The Strange Ones, 2017.
Written and Directed by Christopher Radcliff and Lauren Wolkstein.
Starring Alex Pettyfer, James Freedson-Jackson, Tobias Campbell, Gene Jones, Owen Campbell, Marin Ireland, Will Blomker, and Olivia Wang.
Mysterious events surround two travelers as they make their way across a remote American landscape. On the surface, all seems normal, but what appears to be a simple vacation soon gives way to a dark and complex web of secrets.
It’s not uncommon for upstart filmmakers to expand their portfolio from short films into full-length features by adapting and expanding upon one of their very own small stories, and that’s what Christopher Radcliff and Lauren Wolkstein have chosen to do so here with their hazy and moody psychological thriller The Strange Ones. However, the decision to select this piece to rework into an entire film is a questionable one as even at the gaunt length of 82 minutes the script and direction clearly feel stretched thin, unable to do anything interesting with any of its bizarre constructions. There appears to be either a supernatural element or questionable reality, but it never amounts to something substantial, disappointingly serving as trippy snippets meant to trick audiences into believing the experience is more complex than actually is.
At the center of the on-the-run cross-country road trip headed to a rural American camping site are two males (one a young adult with the other being a high school teenager) presented as brothers, Nick (the fittingly handsome Alan Pettyfer) and Sam (James Freedson-Jackson from Spider-Man: Homecoming director Jon Watts’ overlooked indie-gem Cop Car turning in another strong, taboo performance beyond his years). They are hesitant to reveal their real names to any civilians encountered during their travels, but we can gather that something isn’t quite right from alternating tones throughout dialogue exchanges (Sam switches from fearing for his life on the verge of tears and feeling comfortable and relaxed if unsure of what is happening around Nick, which isn’t an easy balance to strike but is wonderfully done so here), nightmarish flashbacks to a burning home and deceased older man, and general secrecy clouding most of their actions.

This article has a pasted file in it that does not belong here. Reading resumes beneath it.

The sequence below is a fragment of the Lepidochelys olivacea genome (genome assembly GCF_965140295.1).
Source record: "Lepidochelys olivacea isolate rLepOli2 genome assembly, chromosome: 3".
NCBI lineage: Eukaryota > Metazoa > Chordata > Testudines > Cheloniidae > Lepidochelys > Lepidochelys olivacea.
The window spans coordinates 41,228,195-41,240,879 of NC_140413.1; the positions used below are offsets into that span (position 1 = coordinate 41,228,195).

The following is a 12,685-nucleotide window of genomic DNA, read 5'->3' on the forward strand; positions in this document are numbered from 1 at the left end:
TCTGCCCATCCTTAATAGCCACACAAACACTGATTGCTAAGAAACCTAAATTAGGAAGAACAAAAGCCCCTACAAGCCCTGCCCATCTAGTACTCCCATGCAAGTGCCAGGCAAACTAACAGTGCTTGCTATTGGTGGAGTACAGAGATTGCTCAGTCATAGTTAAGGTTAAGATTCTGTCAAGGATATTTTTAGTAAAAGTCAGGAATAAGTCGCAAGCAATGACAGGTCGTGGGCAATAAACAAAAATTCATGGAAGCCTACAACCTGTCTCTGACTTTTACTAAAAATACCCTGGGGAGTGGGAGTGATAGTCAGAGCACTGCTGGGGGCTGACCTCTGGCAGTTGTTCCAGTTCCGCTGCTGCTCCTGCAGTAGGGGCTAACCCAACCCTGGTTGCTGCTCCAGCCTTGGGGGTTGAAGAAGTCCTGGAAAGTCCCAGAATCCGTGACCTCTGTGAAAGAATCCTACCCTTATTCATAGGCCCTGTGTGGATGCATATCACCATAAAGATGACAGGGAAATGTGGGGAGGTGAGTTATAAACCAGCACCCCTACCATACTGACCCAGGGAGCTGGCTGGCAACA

Throughout the early stages of The Strange Ones multiple mysteries are raised that are genuinely intriguing, especially when elevated by difficult to read mindsets and characterizations of its central leads. Following that, there is a creative decision to break them off and separate them into separate directions which is where the slow-burn pacing begins to test viewer patience. Not helping matters are the reveals of various aspects regarding the puzzle, which is executed with long and drawn out conversations presenting details in the least exciting manner possible. By the end of The Strange Ones it is hard to care about anything going on.
That’s not the most frustrating crime the film commits, as there is more going on within the characters of Nick and Sam that, while I don’t want to spoil it, pushes past the breaking point of creepiness resulting in a dynamic that is just unsettling without purpose. There are little hints over the duration of the movie building to the realization, but honestly, those that catch on to these tics will spend the rest of the time hoping that the narrative doesn’t go there. It wouldn’t even be forgivable if there was a reasoning for it or a less abstract explanation of why; it’s all just weird and uncomfortable. Naturally, this makes for a dissatisfying resolution to a mystery.
With that said, it cannot be said that the writing and direction don’t nail an uneasy, moderately thrilling atmosphere, and once again, the acting is a definite high point. Unfortunately, the story is miscalculated and executed without asking itself why it should go anywhere that it does. It’s trying too hard to keep us guessing and creep us out, which absolutely does not automatically make for positively slimy watching. As The Strange Ones drags and drags it certainly becomes more and more strange, but concurrently interest wanes and wanes. If you are curious and want to check it out, it’s worth noting that the film is available to rent before its release right now for DirectTV users.
Flickering Myth Rating – Film: ★ ★ / Movie: ★ ★
Robert Kojder is a member of the Chicago Film Critics Association and the Flickering Myth Reviews Editor. Check here for new reviews, friend me on Facebook, follow my Twitter or Letterboxd, check out my personal non-Flickering Myth affiliated Patreon, or email me at MetalGearSolid719@gmail.com